Well- and dedifferentiated liposarcoma (WD/DDLPS) are rare mesenchymal malignant tumors that account for 20% of all sarcomas in adults. The WD form is a low-grade malignancy with a favourable prognosis which may progress to DDLPS, a high-grade aggressive counterpart. WDLPS is referred to as atypical lipomatous tumour (ALT) when localised in extremities, due to its better prognosis. Currently the final differential diagnosis to distinguish between more aggressive and less aggressive form is based on post-surgical histological examination and no molecular biomarkers for early detection are available.
Quantitative polymerase chain reaction (qPCR) analysis of 11 metabolic genes involved in general and adipose tissue-specific metabolism, was performed on ALT (= 8), WDLPS (= 9) and DDLPS (= 20) samples. Subsequent statistical analysis was carried out to determine genes that most accurately can predict DDLPS differential diagnosis. Selected genes were further validated in a separate cohort by qPCR and the data statistically analysed. Deep sequencing was performed on DDLPS specimen from the metastatic patient and on five random WDLPS specimens.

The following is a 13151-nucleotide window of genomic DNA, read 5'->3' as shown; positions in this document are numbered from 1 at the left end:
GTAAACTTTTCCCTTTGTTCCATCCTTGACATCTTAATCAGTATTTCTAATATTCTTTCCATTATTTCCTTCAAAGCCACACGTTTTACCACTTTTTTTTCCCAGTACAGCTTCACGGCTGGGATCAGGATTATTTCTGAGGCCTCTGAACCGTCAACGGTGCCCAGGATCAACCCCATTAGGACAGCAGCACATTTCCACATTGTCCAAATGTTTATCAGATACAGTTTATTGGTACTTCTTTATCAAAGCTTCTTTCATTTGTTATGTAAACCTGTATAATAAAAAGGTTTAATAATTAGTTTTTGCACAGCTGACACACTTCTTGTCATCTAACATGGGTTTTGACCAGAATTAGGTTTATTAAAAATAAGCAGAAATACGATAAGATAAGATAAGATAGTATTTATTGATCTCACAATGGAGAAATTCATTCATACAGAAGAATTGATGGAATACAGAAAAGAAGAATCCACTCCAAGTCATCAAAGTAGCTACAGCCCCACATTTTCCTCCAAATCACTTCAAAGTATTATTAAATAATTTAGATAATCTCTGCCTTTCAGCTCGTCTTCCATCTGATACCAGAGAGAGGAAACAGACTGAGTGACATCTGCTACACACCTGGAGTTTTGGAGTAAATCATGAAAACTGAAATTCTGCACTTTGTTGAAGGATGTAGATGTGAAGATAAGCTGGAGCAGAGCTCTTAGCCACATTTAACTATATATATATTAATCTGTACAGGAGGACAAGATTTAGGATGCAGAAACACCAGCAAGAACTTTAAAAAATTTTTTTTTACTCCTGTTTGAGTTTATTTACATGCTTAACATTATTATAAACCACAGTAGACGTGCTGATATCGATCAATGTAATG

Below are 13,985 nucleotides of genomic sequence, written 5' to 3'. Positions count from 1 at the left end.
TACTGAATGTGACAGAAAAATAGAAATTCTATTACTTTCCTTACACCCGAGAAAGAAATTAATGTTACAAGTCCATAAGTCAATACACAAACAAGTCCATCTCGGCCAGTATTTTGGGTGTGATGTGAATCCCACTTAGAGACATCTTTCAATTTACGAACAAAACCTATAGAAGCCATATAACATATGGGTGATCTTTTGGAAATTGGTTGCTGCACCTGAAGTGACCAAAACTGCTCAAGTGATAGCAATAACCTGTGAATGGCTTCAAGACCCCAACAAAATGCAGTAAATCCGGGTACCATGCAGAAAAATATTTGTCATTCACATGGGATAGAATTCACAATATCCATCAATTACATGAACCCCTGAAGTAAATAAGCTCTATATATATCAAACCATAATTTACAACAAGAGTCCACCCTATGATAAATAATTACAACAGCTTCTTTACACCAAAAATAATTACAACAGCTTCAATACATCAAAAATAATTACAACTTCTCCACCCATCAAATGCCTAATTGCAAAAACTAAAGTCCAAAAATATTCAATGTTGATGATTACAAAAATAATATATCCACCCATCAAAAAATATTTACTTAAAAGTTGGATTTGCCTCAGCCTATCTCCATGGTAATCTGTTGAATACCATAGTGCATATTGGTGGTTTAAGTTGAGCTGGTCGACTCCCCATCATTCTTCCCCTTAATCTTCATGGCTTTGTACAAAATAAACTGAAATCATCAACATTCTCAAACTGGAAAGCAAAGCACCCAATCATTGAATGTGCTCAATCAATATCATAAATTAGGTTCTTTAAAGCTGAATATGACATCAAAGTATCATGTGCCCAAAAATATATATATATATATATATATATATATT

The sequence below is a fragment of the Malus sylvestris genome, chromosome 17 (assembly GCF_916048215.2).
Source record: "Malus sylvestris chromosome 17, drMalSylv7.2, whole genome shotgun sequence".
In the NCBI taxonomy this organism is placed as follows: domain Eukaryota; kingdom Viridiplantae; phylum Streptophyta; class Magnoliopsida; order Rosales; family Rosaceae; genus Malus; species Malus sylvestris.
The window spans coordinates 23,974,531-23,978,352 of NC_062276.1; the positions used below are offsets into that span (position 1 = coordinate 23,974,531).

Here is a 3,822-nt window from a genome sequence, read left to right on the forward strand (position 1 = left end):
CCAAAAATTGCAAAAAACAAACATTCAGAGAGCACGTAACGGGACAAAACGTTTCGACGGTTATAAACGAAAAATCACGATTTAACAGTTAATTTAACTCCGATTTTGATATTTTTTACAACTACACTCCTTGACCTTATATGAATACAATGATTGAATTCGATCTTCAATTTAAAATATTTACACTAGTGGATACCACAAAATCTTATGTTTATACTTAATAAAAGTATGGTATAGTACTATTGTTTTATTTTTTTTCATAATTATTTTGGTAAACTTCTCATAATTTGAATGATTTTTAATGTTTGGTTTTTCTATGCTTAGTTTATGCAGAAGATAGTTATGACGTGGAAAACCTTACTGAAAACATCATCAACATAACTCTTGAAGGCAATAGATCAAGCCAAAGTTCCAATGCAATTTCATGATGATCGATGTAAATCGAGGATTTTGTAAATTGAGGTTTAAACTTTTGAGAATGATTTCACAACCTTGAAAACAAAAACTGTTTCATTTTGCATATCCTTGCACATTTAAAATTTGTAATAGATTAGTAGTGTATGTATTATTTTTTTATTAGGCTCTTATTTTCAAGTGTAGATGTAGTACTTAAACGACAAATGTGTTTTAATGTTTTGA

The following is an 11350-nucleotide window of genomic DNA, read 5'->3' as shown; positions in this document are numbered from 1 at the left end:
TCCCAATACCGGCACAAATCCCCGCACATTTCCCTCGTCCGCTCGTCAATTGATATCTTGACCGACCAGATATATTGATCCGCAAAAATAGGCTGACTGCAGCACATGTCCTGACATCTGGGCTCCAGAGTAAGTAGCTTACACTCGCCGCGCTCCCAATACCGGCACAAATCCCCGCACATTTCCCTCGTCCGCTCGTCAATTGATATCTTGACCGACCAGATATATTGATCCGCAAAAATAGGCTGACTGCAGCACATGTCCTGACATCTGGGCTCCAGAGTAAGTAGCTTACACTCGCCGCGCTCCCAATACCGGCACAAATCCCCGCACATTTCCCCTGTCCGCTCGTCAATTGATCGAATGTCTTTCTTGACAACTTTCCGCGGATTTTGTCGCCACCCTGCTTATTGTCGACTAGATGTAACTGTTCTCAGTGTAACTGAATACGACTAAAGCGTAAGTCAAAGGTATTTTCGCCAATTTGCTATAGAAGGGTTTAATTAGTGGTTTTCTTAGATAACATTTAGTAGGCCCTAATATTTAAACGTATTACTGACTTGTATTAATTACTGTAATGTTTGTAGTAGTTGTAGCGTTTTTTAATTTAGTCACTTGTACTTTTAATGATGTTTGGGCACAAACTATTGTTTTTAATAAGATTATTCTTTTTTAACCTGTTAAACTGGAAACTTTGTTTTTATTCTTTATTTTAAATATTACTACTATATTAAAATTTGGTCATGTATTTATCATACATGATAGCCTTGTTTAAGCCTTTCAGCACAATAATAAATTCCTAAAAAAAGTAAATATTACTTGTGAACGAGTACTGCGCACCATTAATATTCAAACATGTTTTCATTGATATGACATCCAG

We established a three-gene signature based on PNPLA2, LIPE and PLIN1, which identified DDLPS with 100% sensitivity and 90% specificity, even in specimens from the WD component of DDLPS tumors. Interestingly, the PNPLA2 gene is deleted in 45% of DDLPS samples analyzed under TCGA project, and the deletion is associated with significantly lower PNPLA2 expression level. However, other mechanisms causing loss or downregulation of the expression of these three genes may be involved. Moreover, the significantly lower level of PNPLA2 is associated with R1 surgical margins, compare to R0 margins, which suggests the more invasive tumor phenotype in the absence of PNPLA2.
The identified metabolic signature allows highly accurate differential diagnosis between WD- and DDLPS even in samples containing lipid droplets, a marker of differentiation, which makes it very suitable for the use on biopsies. In respect to the pathogenesis of the disease, our results give a new insight into possible molecular mechanisms involved and support the recent observation that deletion of PNPLA2 is a novel factor in liposarcoma progression.||